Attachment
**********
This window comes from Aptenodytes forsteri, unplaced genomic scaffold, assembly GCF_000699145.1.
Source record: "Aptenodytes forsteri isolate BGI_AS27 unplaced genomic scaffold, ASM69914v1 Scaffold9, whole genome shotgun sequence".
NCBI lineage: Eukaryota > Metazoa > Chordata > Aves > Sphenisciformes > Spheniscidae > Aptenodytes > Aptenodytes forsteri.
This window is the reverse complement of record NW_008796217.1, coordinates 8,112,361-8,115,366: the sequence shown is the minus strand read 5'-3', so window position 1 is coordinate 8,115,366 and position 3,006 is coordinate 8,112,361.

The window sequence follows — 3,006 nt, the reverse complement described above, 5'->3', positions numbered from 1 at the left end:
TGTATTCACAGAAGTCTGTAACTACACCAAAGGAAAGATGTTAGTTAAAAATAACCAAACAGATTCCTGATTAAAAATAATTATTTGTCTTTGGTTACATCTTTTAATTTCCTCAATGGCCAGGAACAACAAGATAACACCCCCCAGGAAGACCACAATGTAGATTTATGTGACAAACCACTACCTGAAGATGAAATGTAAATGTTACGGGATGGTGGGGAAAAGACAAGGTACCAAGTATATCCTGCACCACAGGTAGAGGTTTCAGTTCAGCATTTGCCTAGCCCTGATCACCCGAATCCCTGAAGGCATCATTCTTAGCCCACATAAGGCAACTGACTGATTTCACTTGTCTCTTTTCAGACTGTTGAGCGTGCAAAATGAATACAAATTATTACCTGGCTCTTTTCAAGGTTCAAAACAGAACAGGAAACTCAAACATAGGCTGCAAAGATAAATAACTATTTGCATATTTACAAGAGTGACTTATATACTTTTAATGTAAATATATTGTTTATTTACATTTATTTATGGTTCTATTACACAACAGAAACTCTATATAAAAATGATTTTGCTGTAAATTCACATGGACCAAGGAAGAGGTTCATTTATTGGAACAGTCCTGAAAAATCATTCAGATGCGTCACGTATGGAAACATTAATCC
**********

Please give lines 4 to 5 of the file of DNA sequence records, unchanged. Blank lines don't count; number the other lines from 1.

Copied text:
This window is the reverse complement of record NW_008796217.1, coordinates 8,112,361-8,115,366: the sequence shown is the minus strand read 5'-3', so window position 1 is coordinate 8,115,366 and position 3,006 is coordinate 8,112,361.

The window sequence follows — 3,006 nt, the reverse complement described above, 5'->3', positions numbered from 1 at the left end: